which is the correct figure for use with INTERNAL PRESSURE calculations.

To obtain the correct figure for the EXTERNAL PRESSURE calculations above; this should be further divided by 3.5... Hence: -

S = 3125 / 3.5 = 892.857psi.

These calculations assume tubes are solid drawn, truly round and straight, with uniform wall thickness and no dents or other damage.

Hope this is of some help to you all.

Best regards.

Sandy

PS... I cannot remember where I eventually found the above formulae, it was a long time ago, but I am sure it was in an early edition of the boiler design codes from either the USA or possibly the Australian boiler design codes... these being the FULL issues, not the latest revised codes.

They have served me well for more years than I care to admit.::):shrug:
 

KBC

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Hi Guys,

KBC, those are very nice boilers you have built there, I assume they are to your own design.



Not so I am afraid... the pressure on the outside of the firetubes or centre flu is the same as the pressure on the rest of the boiler... there is NO drop in pressure involved.
60psi is 60psi... and would apply to all exposed internal surfaces within the boiler pressure vessel, either INTERNAL PRESSURE (outer shell or water tubes) or EXTERNAL PRESSURE (Firetubes or centre flu).

Superheaters are subject to the same INTERNAL PRESSURE as the main boiler, but are subject to much higher temperatures. Superheaters do not increase pressure... only the steam temperature.

As you already know, Harris, Evans, Farmer, Tubal Caine et al... all provide the necessary formulae for INTERNAL PRESSURE, But... they are a bit short on info when it comes to flu and firetube calculations for EXTERNAL PRESSURE, but they do give lists of typical sizes.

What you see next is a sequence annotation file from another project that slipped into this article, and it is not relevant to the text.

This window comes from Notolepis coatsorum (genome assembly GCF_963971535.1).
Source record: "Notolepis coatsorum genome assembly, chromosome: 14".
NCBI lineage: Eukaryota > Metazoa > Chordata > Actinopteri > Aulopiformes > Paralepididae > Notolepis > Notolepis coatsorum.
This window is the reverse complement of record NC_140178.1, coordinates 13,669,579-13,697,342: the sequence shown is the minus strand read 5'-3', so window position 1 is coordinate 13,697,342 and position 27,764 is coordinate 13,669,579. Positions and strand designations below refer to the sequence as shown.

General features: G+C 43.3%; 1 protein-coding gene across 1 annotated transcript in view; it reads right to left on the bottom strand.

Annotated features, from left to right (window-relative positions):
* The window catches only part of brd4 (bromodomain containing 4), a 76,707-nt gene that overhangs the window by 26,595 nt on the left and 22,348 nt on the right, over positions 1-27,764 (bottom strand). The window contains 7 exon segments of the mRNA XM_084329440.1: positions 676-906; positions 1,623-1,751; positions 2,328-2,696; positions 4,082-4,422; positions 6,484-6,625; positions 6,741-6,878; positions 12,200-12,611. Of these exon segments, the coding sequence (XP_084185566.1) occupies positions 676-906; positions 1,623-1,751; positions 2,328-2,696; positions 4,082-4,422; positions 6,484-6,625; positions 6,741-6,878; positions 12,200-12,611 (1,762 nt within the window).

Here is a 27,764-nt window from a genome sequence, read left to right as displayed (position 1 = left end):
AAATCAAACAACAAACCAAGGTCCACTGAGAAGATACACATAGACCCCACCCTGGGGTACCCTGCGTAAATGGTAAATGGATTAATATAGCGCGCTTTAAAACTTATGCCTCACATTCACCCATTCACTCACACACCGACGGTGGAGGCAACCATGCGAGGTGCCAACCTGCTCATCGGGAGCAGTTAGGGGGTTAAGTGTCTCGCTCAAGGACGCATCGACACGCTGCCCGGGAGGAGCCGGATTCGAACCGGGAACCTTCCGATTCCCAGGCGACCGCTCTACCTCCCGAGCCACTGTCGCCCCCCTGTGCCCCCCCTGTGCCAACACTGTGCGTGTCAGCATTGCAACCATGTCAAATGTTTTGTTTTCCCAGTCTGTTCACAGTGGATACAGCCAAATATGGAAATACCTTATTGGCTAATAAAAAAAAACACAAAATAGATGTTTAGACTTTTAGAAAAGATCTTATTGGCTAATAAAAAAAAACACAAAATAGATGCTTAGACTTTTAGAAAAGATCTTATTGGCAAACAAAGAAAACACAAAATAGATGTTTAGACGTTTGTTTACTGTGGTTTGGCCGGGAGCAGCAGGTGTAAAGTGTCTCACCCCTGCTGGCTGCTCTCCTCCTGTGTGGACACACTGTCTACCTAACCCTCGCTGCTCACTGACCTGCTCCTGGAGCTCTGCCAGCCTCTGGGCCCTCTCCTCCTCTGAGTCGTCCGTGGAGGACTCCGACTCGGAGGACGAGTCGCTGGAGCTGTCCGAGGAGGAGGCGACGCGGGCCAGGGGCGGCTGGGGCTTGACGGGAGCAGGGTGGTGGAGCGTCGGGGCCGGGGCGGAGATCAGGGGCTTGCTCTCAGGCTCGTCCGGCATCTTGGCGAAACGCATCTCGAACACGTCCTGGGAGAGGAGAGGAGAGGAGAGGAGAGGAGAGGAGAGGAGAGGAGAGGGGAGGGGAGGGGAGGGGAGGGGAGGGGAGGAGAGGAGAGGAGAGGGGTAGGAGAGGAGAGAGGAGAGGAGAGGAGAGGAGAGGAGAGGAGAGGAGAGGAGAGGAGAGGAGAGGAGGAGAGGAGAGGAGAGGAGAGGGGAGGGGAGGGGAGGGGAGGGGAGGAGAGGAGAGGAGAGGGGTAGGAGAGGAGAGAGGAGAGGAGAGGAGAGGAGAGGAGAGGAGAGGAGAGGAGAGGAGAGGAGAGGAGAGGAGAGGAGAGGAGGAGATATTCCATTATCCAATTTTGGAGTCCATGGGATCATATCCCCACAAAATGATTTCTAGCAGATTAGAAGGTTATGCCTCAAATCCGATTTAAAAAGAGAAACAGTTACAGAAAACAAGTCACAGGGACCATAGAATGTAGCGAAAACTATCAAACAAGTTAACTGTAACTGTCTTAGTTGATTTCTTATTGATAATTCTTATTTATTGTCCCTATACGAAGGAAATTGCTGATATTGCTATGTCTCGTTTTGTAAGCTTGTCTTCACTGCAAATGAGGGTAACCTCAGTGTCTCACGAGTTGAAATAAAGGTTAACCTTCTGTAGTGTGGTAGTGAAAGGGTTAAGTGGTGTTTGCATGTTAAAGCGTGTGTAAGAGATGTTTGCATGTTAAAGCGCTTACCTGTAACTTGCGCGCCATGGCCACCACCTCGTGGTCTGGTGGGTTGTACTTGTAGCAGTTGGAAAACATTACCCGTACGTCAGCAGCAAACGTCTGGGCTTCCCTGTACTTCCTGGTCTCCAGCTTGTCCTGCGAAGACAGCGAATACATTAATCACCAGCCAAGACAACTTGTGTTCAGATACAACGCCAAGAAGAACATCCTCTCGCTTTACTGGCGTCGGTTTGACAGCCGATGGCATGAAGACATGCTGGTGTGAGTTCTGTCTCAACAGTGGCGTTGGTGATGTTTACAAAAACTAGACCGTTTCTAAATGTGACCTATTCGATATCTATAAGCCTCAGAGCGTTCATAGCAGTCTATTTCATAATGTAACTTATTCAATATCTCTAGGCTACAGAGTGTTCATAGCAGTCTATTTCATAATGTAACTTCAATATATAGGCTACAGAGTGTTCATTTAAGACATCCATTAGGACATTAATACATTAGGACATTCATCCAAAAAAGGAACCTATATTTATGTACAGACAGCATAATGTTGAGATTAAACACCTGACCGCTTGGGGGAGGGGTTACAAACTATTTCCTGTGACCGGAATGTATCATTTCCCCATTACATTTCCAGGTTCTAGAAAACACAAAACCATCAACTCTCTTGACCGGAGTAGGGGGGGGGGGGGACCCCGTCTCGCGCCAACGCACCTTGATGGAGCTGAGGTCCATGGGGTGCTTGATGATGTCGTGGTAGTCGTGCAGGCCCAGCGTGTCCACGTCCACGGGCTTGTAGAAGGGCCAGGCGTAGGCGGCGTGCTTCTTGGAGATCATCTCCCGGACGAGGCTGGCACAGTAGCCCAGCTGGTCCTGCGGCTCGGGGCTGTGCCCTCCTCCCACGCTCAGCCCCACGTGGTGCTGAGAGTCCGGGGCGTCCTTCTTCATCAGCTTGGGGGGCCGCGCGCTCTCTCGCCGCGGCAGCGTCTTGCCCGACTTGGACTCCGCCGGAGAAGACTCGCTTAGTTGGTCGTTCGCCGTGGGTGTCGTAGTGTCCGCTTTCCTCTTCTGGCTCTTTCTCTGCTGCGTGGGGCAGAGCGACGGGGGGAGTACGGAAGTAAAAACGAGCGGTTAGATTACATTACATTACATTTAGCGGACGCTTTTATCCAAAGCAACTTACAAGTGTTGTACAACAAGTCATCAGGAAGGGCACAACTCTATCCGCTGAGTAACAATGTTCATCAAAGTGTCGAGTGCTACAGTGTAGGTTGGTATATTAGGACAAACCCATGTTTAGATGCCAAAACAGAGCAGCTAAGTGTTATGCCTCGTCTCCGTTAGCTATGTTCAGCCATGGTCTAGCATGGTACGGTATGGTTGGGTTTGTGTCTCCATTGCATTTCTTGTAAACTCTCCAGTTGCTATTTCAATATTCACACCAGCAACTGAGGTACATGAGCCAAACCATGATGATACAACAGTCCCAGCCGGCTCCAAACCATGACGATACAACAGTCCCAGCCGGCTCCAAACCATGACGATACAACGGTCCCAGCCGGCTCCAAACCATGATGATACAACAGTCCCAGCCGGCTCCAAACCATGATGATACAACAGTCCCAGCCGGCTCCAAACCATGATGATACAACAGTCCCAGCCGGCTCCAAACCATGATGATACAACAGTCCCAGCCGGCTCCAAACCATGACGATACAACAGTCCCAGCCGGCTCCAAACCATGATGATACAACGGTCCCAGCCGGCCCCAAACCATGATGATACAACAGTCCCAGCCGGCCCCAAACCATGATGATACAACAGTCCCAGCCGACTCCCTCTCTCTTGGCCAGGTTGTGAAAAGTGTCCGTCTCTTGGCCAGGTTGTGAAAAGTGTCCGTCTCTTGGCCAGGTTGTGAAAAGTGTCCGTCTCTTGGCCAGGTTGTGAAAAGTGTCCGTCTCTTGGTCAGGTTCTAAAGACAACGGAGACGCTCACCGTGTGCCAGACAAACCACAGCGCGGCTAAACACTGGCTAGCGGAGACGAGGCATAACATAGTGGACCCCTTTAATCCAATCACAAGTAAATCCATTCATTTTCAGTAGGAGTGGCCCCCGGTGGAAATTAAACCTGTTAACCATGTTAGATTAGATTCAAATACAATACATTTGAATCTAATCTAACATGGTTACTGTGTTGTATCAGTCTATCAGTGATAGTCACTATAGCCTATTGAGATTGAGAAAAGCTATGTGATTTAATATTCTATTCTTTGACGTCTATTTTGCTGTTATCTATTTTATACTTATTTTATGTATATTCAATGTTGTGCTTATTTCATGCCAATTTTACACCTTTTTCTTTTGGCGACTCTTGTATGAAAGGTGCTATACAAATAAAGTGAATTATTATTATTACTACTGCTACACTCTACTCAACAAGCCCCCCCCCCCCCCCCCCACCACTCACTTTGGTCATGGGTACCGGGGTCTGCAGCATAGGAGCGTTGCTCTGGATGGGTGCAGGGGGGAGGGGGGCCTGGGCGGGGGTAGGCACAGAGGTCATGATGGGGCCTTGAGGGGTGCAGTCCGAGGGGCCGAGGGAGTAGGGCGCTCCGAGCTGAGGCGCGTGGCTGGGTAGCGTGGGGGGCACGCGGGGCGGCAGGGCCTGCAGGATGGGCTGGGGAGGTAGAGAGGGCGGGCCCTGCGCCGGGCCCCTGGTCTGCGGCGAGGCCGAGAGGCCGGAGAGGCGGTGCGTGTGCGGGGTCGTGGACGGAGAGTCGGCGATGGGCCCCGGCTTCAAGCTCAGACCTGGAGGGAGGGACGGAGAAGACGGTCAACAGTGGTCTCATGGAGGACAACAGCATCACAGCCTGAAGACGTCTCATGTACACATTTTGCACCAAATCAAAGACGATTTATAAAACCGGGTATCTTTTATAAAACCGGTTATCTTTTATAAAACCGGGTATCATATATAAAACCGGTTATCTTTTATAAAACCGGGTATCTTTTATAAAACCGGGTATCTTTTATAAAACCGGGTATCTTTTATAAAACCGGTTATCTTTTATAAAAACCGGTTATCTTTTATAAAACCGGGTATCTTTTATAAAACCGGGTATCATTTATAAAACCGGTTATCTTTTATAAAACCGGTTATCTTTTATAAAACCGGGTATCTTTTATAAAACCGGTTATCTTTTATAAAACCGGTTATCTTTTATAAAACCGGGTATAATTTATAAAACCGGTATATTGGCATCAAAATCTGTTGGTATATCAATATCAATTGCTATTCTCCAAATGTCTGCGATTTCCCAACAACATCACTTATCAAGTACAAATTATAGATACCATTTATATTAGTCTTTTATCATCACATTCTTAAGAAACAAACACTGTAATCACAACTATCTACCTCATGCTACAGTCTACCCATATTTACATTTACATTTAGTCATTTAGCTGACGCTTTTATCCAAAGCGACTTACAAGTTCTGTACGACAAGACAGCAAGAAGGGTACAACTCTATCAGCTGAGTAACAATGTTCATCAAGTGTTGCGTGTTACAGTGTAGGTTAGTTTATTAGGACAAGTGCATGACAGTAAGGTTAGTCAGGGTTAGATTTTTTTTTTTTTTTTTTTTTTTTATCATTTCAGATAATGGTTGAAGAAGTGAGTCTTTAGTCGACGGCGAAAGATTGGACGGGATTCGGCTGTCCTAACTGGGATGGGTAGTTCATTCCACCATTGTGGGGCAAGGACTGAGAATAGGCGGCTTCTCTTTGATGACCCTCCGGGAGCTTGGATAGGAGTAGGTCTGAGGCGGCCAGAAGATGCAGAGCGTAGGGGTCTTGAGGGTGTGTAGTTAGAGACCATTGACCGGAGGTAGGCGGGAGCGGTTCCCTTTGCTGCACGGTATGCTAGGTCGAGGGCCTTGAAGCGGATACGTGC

When it comes to designing your own boilers then it is necessary to provide the necessary calculations in order to satisfy the boiler testers that the design is safe. If you cannot provide these then the tester can refuse to test your boiler.

Not necessarily a problem for home use only, but vital if you need to use your boiler in a public place... so: -

The correct formulae for tubes subject to EXTERNAL PRESSURE are: -

For wall thickness: -

T = (PD / (2S+P)) + 0.005D

And for max safe pressure this would be: -

P = S [(2T - 0.01D) / (D - (T - 0.005D))]

Where D = Outside dia.

and S = Maximum allowable stress value of the design material at design temperature.

For copper @ temperatures below 450deg F it is reasonable/acceptable to use the following for S: -

Note… Annealed Copper has a typical Tensile Strength of 25000 PSI so divided by 8 (safety Factor) gives 3125 PSI.

which is the correct figure for use with INTERNAL PRESSURE calculations.

To obtain the correct figure for the EXTERNAL PRESSURE calculations above; this should be further divided by 3.5... Hence: -

S = 3125 / 3.5 = 892.857psi.

These calculations assume tubes are solid drawn, truly round and straight, with uniform wall thickness and no dents or other damage.

Hope this is of some help to you all.

Best regards.

Sandy

PS... I cannot remember where I eventually found the above formulae, it was a long time ago, but I am sure it was in an early edition of the boiler design codes from either the USA or possibly the Australian boiler design codes... these being the FULL issues, not the latest revised codes.

They have served me well for more years than I care to admit.::):shrug:
Hi Sandy,